November 29, 2017 13:21
China's National Tourism Administration on Tuesday decided to partially lift a ban on cut-price package tours to Korea declared eight months ago. At least offline tourist agencies in Beijing and Shandong Province, where 30 percent of last year's 7.8 million Chinese tourists came from, can now sell cheap package tours to Korea again. China is probably the only country in the world that uses tourism as a diplomatic weapon. The Communist Party can simply tell people where to visit and where not to.
China recently agreed to lift its unofficial boycott of Korean products and services as if were doing Korea a favor, but in fact it has taken only partial steps to ease restrictions. The Chinese tourism authority at first wanted to lift the ban for travel agencies in Shanxi and Hainan as well, but in the end it did not. And cruises and charter flights continue to be prohibited, and the ban remains in place for online travel agencies. Chinese tourists are also being exhorted to boycott hotels, stores and entertainment facilities operated by Lotte, which provided the land for the deployment of a Terminal High-Altitude Area Defense battery from the U.S. in Korea and sparked the ban.
China is targeting Lotte to teach all Korean companies and Koreans a lesson. This is not the first time that China has resorted to economic retaliation against foreign countries, but it is the first time it has specifically targeted a single company. The message seems to be that China will gradually lift restrictions if Korea behaves itself. This is intolerable.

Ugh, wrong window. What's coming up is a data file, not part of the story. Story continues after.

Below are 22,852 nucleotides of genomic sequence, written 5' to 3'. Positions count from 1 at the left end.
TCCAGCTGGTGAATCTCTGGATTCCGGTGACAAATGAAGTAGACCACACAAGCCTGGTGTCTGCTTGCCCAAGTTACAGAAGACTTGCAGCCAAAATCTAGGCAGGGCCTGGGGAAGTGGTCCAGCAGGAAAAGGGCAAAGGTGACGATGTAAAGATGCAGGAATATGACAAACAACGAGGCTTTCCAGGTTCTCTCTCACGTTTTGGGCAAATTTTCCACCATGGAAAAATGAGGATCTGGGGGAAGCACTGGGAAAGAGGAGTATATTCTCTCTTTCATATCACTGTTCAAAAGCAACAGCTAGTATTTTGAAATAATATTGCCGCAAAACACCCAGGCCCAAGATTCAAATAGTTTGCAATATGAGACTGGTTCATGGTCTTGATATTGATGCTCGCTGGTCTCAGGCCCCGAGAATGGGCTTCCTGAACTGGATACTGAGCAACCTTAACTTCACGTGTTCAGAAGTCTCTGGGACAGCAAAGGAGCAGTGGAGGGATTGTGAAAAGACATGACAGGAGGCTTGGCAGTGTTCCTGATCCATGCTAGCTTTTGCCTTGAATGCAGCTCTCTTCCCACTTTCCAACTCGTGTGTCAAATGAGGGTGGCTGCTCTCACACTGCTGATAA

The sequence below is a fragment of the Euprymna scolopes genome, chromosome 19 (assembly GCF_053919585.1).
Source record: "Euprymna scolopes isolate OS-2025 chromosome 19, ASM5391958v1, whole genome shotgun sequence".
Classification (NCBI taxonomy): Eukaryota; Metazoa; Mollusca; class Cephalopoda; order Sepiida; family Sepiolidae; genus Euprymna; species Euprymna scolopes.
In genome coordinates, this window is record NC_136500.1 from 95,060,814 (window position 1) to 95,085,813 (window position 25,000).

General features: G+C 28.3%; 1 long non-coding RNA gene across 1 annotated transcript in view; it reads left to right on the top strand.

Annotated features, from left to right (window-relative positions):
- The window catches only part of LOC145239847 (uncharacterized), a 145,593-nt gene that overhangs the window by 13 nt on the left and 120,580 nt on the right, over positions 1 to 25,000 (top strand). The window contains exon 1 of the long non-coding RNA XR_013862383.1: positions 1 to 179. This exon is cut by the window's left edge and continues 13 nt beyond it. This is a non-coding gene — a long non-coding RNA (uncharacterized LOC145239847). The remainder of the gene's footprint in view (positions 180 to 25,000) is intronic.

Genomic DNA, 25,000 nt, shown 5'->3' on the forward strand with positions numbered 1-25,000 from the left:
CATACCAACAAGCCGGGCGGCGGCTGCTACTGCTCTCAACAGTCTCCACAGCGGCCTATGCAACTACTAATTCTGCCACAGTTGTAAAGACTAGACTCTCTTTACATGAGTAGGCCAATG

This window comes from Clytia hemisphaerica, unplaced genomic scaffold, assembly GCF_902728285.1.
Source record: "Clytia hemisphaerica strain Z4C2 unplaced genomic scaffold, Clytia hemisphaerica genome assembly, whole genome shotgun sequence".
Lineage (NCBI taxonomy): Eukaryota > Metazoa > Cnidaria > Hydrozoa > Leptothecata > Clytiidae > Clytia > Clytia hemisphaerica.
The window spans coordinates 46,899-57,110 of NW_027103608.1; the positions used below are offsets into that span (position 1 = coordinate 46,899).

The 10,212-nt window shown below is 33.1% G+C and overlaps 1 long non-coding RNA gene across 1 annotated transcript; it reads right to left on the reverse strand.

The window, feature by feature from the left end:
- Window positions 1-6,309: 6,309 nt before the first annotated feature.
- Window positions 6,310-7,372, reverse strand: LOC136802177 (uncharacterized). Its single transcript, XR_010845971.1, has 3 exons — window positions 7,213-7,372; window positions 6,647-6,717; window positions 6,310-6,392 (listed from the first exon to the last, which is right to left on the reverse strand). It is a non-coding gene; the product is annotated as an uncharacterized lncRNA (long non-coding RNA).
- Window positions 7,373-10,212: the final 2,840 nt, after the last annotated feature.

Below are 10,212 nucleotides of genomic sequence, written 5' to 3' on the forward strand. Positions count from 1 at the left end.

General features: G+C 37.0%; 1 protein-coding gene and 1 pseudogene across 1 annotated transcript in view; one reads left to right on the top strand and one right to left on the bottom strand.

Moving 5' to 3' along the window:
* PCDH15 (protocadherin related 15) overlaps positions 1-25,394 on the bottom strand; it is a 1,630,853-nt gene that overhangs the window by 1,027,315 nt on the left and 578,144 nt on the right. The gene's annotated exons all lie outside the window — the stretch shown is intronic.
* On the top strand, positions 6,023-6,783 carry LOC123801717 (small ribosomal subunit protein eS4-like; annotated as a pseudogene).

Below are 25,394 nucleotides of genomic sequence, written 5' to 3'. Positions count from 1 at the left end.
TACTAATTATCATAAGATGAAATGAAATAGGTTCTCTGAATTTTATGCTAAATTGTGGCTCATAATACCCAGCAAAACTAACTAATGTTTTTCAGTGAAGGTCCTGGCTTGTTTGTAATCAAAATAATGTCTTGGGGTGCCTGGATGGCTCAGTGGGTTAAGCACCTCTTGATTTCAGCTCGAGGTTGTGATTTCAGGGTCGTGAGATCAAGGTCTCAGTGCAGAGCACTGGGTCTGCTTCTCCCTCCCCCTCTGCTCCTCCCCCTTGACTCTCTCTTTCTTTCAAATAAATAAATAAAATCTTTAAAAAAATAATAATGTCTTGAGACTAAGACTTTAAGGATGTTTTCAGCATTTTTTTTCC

The boycott stems from Chinese competition with the U.S. for dominance of Asia, yet the U.S. has kept out of the diplomatic row. Japan has been operating forward-deployed THAAD radars for years which could potentially monitor Chinese military installations, unlikely the ones in Korea. But China is the kind of bully that does not take on a strong country like Japan. It is only picking on South Korea, which deployed the THAAD purely to protect itself from the North Korean nuclear threat.
The deployment of military equipment is the sovereign right of a nation. China's retaliation is undermining Korea's sovereignty, and there can be no bigger threat to any country. Yet the government is acting as if the country's sovereignty can be traded for Chinese tourist money. If Korea acts so spinelessly, it will only encourage China to step up its bullying.
The government said the THAAD issue has been resolved with the bilateral agreement. But shortly afterwards, President Xi Jinping, Prime Minister Li Keqiang and Foreign Minister Wang Yi all demanded that Korea take "appropriate measures" about the THAAD. Next month, President Moon Jae-in will again be pressured about it when he visits China. Koreans are suffering unnecessary humiliation because their government continues to kowtow to China.
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